JJ came wandering into the kitchen tonight, looked me square in the face and said “Mom, I need to tell you that I lied.”
Well alrighty, then.
“What did you lie about?”
“Remember last week when I told you that I accidentally knocked the jar of gumballs off my desk and it broke? Well, it wasn’t an accident. I kinda’ hit it with a baseball bat because I was having trouble getting the lid open.”
Would’ve loved to see the plans he discarded, thinking the baseball bat was the better option….
I appreciated his belated honesty (and was, quite frankly, amused at his ingenuity) and decided that for once in my life I wasn’t going to get wrapped around the axle and make him sit through a fifteen minute speech that would somehow mention “jail” one or twenty times because it was enough that he discovered that he couldn’t eat gumballs laced with shards of glass and I figured the lesson was learned.
So I said, “Thanks for your honesty, honey. It’s always better to tell the truth. And next time, just ask me to help you open it. Okay? Thanks. ”
I went about my business cleaning the kitchen and noticed that Tommy, seated at the bar, was acting quieter than normal. He was twisting side to side on the bar stool, a very worried look on his face. Then his eyes started filling with tears and then he said, “I can’t take it any more. I have to tell you!”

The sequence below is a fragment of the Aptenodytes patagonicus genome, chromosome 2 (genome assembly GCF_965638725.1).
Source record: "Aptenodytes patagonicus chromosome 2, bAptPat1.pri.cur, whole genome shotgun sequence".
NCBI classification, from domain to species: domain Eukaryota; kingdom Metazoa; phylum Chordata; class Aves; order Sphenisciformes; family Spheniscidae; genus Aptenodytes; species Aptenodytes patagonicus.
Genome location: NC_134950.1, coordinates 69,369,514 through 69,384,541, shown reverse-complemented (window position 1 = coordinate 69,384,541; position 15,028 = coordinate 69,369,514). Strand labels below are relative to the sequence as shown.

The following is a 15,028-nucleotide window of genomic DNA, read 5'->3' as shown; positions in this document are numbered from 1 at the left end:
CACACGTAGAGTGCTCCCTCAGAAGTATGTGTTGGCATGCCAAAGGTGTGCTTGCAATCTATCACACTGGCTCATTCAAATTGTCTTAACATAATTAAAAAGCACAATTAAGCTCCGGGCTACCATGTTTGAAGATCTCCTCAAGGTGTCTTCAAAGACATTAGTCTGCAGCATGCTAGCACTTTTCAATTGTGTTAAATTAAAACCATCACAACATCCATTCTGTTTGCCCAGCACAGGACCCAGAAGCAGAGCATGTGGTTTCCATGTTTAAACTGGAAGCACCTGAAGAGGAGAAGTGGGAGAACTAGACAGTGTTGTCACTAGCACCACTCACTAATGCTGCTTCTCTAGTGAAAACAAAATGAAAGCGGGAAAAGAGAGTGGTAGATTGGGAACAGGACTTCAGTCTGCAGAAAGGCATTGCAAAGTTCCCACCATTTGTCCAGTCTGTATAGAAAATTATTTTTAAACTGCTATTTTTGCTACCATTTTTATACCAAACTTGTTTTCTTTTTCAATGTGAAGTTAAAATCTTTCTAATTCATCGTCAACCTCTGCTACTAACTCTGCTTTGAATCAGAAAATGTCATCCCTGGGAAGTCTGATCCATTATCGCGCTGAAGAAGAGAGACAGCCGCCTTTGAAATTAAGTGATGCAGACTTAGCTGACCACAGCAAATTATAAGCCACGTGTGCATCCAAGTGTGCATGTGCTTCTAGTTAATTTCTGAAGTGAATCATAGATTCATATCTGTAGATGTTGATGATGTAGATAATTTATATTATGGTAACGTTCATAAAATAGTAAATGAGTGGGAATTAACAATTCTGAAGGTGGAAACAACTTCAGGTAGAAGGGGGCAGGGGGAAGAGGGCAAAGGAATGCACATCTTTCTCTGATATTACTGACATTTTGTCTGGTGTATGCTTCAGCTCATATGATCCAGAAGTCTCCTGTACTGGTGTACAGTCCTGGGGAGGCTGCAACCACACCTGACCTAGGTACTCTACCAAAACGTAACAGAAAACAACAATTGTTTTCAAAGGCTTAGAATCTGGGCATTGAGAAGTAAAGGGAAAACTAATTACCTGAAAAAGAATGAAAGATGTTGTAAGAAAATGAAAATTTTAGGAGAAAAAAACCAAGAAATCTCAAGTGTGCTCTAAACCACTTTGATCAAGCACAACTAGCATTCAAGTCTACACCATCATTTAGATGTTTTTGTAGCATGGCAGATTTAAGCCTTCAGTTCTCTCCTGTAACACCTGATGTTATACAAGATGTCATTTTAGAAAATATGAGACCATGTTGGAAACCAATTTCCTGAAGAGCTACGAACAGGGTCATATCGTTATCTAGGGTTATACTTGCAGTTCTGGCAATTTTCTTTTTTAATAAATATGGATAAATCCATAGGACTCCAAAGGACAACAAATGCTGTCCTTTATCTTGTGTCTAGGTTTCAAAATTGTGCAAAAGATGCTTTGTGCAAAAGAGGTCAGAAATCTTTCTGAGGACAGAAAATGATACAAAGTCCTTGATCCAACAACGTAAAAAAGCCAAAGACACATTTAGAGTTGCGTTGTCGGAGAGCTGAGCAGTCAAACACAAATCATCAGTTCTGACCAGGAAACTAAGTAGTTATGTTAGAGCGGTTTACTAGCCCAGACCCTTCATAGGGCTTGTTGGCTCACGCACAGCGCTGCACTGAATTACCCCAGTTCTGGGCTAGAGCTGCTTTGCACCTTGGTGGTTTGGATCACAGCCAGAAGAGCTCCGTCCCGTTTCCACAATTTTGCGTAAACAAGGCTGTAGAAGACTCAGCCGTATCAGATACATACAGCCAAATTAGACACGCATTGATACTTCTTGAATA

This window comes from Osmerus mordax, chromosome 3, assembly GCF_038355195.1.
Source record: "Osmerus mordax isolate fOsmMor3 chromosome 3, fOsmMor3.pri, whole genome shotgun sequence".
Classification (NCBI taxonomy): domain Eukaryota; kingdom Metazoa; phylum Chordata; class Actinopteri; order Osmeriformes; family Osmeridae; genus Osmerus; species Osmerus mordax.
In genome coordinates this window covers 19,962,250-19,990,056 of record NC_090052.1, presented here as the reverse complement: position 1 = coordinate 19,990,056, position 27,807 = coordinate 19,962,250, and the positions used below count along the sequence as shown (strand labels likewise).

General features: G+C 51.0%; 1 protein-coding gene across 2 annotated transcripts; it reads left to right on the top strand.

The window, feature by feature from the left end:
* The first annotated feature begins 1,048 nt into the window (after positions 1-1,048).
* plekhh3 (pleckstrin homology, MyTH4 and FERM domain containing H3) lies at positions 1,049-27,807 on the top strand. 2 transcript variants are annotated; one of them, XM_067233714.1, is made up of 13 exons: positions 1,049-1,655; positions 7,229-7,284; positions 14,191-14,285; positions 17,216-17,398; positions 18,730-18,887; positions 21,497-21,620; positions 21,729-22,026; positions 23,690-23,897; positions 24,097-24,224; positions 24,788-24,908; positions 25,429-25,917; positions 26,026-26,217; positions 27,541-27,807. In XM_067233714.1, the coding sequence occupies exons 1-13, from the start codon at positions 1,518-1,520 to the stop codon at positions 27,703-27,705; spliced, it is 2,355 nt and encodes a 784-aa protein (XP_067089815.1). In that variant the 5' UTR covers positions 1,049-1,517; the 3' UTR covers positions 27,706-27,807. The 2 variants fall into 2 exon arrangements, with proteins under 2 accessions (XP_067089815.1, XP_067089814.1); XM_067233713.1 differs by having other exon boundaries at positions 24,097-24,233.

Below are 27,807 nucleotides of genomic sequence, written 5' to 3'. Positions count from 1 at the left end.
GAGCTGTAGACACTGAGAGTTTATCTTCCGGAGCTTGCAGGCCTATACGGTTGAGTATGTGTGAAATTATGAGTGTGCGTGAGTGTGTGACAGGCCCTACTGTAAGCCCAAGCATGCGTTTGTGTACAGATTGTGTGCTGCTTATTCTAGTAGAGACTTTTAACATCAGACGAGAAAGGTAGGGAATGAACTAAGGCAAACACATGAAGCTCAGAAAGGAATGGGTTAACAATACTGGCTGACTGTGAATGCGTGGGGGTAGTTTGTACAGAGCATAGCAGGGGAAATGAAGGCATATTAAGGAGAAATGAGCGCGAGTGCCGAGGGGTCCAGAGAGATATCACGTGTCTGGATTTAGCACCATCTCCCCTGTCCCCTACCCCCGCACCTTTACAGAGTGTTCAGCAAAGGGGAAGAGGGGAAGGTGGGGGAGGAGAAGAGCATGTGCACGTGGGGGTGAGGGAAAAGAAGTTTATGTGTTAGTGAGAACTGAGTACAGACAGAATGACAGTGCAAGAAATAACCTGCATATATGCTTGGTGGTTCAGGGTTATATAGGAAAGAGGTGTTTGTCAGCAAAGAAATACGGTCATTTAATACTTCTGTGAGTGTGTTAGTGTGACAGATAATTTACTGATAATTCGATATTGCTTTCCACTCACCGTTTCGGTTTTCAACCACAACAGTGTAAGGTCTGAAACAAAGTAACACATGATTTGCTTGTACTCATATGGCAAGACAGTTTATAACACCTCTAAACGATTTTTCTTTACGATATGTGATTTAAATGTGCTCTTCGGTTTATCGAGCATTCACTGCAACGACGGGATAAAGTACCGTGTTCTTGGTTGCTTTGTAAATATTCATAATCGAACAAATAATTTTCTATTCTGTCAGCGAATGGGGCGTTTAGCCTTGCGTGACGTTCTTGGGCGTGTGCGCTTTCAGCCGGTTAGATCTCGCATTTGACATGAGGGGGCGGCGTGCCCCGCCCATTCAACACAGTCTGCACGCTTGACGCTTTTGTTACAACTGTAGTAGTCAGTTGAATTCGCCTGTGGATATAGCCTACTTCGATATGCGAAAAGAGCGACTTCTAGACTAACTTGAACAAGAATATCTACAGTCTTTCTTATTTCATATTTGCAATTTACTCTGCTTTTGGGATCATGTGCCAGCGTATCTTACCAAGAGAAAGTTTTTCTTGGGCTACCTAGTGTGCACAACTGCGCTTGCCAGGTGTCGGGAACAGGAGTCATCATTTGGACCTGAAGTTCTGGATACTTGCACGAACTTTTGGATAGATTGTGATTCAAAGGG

I couldn’t imagine what he had to confess but judging by the look on his face I could tell that it was a Very Big Deal so I patted him on the back and told him that he could tell me whatever it was.
And I wasn’t quite prepared for what came out of his mouth.
“I KILLED SIMBA!” he wailed.
Wha??? Our cat that died years ago?
“Honey, you didn’t kill Simba. He died of cancer.”
“I GAVE HIM THE CANCER!” he said, crying hysterically.
“How did you give him cancer?”
“I didn’t want to tell you because I was sure that you’d be so mad at me. He was in the kitchen and I was playing with a bottle of glass cleaner and I thought it would be funny if I tried to spray him and I just meant to scare him but some accidentally got in his face and that’s why he died.”
It took me twenty minutes to reassure him that Windex doesn’t give you cancer and bless his heart, he was a wreck. “Mom, I was worried about keeping that a secret but I didn’t tell you because I thought you would be angry. I wasn’t going to tell you about it until I went to college.”
I can’t imagine the burden this child has carried with him for so long. And as I mull over the events of the evening, I’ve wondered how much I contributed to the situation. How many times have I overreacted to their mistakes? How many times have I yelled first, asked questions second? How have I fostered fear in my kids instead of trust? And how can I fix this going forward?
It looks like the kids aren’t the only ones that learned a lesson today.